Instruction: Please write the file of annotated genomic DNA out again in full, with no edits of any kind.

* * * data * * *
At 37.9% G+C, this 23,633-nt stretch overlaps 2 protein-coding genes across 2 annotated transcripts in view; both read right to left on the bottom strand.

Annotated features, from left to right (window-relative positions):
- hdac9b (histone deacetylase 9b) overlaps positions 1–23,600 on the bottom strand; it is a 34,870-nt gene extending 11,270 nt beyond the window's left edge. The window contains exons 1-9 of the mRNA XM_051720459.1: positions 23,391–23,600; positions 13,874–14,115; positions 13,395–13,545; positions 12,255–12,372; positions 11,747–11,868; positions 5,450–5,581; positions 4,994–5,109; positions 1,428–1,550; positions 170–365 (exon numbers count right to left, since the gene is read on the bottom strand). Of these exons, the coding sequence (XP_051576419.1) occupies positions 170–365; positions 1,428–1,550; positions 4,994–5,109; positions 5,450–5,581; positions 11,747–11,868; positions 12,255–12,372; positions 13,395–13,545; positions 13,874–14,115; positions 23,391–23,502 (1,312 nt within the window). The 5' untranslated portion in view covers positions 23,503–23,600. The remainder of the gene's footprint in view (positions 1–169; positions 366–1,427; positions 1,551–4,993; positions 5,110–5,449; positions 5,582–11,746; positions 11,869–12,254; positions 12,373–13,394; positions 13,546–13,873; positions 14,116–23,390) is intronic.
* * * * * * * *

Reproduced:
At 37.9% G+C, this 23,633-nt stretch overlaps 2 protein-coding genes across 2 annotated transcripts in view; both read right to left on the bottom strand.

Annotated features, from left to right (window-relative positions):
- hdac9b (histone deacetylase 9b) overlaps positions 1–23,600 on the bottom strand; it is a 34,870-nt gene extending 11,270 nt beyond the window's left edge. The window contains exons 1-9 of the mRNA XM_051720459.1: positions 23,391–23,600; positions 13,874–14,115; positions 13,395–13,545; positions 12,255–12,372; positions 11,747–11,868; positions 5,450–5,581; positions 4,994–5,109; positions 1,428–1,550; positions 170–365 (exon numbers count right to left, since the gene is read on the bottom strand). Of these exons, the coding sequence (XP_051576419.1) occupies positions 170–365; positions 1,428–1,550; positions 4,994–5,109; positions 5,450–5,581; positions 11,747–11,868; positions 12,255–12,372; positions 13,395–13,545; positions 13,874–14,115; positions 23,391–23,502 (1,312 nt within the window). The 5' untranslated portion in view covers positions 23,503–23,600. The remainder of the gene's footprint in view (positions 1–169; positions 366–1,427; positions 1,551–4,993; positions 5,110–5,449; positions 5,582–11,746; positions 11,869–12,254; positions 12,373–13,394; positions 13,546–13,873; positions 14,116–23,390) is intronic.